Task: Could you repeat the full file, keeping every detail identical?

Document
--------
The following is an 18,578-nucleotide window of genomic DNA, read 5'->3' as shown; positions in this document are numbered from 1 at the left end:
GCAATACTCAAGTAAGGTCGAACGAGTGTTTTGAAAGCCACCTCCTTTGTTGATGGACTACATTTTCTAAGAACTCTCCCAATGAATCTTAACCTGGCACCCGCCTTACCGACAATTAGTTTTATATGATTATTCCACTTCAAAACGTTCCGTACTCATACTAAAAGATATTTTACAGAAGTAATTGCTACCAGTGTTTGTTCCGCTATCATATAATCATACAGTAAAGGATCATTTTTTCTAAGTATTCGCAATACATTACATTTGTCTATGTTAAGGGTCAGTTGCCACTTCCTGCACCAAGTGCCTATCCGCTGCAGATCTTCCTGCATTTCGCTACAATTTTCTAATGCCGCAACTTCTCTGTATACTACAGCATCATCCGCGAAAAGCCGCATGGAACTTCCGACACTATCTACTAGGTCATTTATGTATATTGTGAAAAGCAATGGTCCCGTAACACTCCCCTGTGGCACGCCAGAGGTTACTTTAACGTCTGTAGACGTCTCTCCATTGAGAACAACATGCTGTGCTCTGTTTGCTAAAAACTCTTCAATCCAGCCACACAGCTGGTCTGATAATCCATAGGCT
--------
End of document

The following is an 18,578-nucleotide window of genomic DNA, read 5'->3' as shown; positions in this document are numbered from 1 at the left end:
GCAATACTCAAGTAAGGTCGAACGAGTGTTTTGAAAGCCACCTCCTTTGTTGATGGACTACATTTTCTAAGAACTCTCCCAATGAATCTTAACCTGGCACCCGCCTTACCGACAATTAGTTTTATATGATTATTCCACTTCAAAACGTTCCGTACTCATACTAAAAGATATTTTACAGAAGTAATTGCTACCAGTGTTTGTTCCGCTATCATATAATCATACAGTAAAGGATCATTTTTTCTAAGTATTCGCAATACATTACATTTGTCTATGTTAAGGGTCAGTTGCCACTTCCTGCACCAAGTGCCTATCCGCTGCAGATCTTCCTGCATTTCGCTACAATTTTCTAATGCCGCAACTTCTCTGTATACTACAGCATCATCCGCGAAAAGCCGCATGGAACTTCCGACACTATCTACTAGGTCATTTATGTATATTGTGAAAAGCAATGGTCCCGTAACACTCCCCTGTGGCACGCCAGAGGTTACTTTAACGTCTGTAGACGTCTCTCCATTGAGAACAACATGCTGTGCTCTGTTTGCTAAAAACTCTTCAATCCAGCCACACAGCTGGTCTGATAATCCATAGGCT